Study Identifies New Molecular Target for Treating Deadly Lung Disease IPF
Effective Treatments Needed for Idiopathic Pulmonary Fibrosis
Tuesday, April 10, 2018
Scientists searching for a therapy to stop the deadly and mostly untreatable lung disease, idiopathic pulmonary fibrosis (IPF), found a new molecular target that slows or stops the illness in preclinical laboratory tests.
A research team at Cincinnati Children’s Hospital Medical Center reports its data in the journal Cell Reports. It found that a gene called FOXF1 inhibits the IPF disease process, which includes extensive scarring in lung connective tissues, hyperproduction of harmful cells called myofibroblasts and excessive lung inflammation.
Their data show human lungs from IPF patients and mouse models of IPF lack FOXF1 in myofibroblasts. But cells lacking FOXF1 also exhibit overexpression of a related gene called FOXM1, which drives lung scarring and inflammation.
“The exact cause of IPF is unknown and effective treatments are needed. This study identifies a novel anti-fibrotic drug target that inhibits pulmonary fibrosis in our preclinical models,” said lead investigator Tanya Kalin, MD, PhD, Division of Pulmonary Biology. “We are developing different therapeutic approaches and conducting preclinical tests to increase FOXF1 expression in the cells of lung connective tissues.”
Although Kalin stressed that an estimated two to three years of additional laboratory study and development are needed before it’s known if the data can be applied to clinical treatment, the research team is working on several potential therapeutic tools to boost FOXF1 levels in IPF. This includes testing a novel small-molecule compound that stabilizes FOXF1 and inhibits myofibroblasts in IPF. Researchers also are testing a nanoparticle-based gene delivery method to get FOXF1 into lungs with IPS.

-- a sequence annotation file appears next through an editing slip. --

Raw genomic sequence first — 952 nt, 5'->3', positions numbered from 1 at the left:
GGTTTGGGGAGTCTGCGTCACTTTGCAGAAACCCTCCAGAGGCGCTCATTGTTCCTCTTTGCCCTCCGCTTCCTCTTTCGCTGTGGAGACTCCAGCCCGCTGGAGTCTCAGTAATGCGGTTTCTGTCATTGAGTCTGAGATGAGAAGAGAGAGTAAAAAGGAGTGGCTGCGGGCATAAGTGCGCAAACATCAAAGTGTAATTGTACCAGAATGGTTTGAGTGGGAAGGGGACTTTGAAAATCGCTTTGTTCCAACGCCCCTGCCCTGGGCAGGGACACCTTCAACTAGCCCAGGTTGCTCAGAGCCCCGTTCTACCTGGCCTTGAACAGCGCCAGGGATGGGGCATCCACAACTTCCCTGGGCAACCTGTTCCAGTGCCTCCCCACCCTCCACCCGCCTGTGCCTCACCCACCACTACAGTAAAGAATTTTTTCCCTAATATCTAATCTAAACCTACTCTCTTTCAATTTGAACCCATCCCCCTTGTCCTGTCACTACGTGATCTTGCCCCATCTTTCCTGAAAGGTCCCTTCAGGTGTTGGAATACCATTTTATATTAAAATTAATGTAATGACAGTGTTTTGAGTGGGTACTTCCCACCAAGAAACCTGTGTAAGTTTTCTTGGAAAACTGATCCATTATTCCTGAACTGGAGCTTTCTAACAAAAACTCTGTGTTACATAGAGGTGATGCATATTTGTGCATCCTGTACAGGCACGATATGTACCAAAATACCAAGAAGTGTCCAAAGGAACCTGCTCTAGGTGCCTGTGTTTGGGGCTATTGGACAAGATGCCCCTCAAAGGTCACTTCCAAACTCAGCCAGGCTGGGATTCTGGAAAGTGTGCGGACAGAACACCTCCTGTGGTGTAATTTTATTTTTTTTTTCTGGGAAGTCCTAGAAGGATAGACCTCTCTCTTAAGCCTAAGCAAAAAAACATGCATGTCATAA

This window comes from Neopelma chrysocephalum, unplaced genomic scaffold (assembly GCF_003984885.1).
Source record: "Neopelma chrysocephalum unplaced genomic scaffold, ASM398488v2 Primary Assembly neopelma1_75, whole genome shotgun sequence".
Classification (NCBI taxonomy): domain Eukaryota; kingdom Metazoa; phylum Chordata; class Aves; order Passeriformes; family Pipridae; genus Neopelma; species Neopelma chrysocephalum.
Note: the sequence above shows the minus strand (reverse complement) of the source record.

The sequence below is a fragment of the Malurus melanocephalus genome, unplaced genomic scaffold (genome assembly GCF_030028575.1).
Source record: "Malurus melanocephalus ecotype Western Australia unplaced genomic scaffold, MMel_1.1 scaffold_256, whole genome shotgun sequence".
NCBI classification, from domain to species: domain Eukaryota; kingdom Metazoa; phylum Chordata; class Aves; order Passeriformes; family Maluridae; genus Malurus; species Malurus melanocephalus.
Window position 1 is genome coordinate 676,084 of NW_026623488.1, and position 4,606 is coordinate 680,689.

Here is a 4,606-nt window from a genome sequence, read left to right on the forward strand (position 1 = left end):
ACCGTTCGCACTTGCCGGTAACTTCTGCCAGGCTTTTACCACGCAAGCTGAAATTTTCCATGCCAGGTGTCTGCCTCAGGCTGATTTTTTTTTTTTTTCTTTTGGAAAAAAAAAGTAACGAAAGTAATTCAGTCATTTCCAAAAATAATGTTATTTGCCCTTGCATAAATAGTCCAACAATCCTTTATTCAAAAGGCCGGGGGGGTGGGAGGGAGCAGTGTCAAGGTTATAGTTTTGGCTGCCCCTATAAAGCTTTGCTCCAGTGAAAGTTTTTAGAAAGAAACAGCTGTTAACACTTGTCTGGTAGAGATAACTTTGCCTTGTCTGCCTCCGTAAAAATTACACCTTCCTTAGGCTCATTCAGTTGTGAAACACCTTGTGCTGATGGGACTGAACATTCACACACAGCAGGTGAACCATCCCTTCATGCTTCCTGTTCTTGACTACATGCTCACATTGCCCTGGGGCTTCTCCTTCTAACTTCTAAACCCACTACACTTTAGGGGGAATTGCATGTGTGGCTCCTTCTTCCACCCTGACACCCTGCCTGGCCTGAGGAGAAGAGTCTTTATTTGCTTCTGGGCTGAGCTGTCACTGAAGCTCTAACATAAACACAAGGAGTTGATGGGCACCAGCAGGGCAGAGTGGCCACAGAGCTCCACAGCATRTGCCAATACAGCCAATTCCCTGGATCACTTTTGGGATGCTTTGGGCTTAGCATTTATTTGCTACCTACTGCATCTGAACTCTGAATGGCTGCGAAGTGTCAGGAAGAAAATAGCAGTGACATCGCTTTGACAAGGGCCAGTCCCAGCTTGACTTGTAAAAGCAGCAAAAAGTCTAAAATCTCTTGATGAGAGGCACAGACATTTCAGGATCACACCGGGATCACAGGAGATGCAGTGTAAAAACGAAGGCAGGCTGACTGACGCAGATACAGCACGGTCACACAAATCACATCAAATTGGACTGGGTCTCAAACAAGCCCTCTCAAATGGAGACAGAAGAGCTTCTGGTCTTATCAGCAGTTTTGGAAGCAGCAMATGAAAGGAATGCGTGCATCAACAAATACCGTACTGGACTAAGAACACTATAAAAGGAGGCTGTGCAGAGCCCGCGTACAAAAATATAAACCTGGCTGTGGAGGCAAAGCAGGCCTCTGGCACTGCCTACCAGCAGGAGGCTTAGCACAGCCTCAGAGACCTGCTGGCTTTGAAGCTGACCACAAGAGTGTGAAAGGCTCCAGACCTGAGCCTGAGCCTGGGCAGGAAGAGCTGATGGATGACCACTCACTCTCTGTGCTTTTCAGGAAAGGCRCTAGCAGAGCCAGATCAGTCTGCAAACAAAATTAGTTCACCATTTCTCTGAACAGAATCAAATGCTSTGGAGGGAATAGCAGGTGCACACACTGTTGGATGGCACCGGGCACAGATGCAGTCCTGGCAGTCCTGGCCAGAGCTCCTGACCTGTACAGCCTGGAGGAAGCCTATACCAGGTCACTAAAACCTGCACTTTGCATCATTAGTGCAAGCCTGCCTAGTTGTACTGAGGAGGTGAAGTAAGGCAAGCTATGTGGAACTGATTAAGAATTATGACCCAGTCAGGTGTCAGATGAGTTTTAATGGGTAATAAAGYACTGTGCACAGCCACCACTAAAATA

Untangling a Mystery
FOXF1 is a transcription factor—a regulator gene that essentially tells other genes what to do, including what proteins to make and biological processes to help initiate or inhibit. The current study shows FOXF1 is supposed to act as a molecular switch for two other genes called cadherins (CDH2 and CDH11).
FOXF1 induces CDH2, but inhibits CDH11 to shut down IPF if something triggers it. Researchers performed extensive lab and genetic analyses on biopsied human lungs donated by IPF patients and mouse models of IPF to find out that when FOXF1 is repressed its sister gene FOXM1 increases and fuels the disease.
IPF’s precise causes remain unknown, but genetic predisposition, smoking and other potential environmental factors are suspected. Also under investigation are the effects these factors may have on human epigenetics—how environment changes regulate the activity of our genes.
To induce and study the IPF disease process in laboratory mice, the rodents were administered a chemotherapy agent for treating certain cancers called bleomycin. The chemical is toxic to the respiratory system and triggered tissue damage and fibrotic scarring in the animals’ lungs. Human IPF biopsy samples were also used in these studies.
According to the National Library of Medicine at the National Institutes of Health (NIH), IPF usually affects people between the ages of 50 and 70, but it can strike younger adults and children. About 100,000 people are affected in the United States, with an estimated 30,000 to 40,000 new cases diagnosed annually.
The most common signs and symptoms of the disease are shortness of breath and a persistent dry, hacking cough.
Funding support for the research came in part from the NIH (T32-HR007752, R01HL132849, R56HL126660, RO1HL84151, RO1HL123490).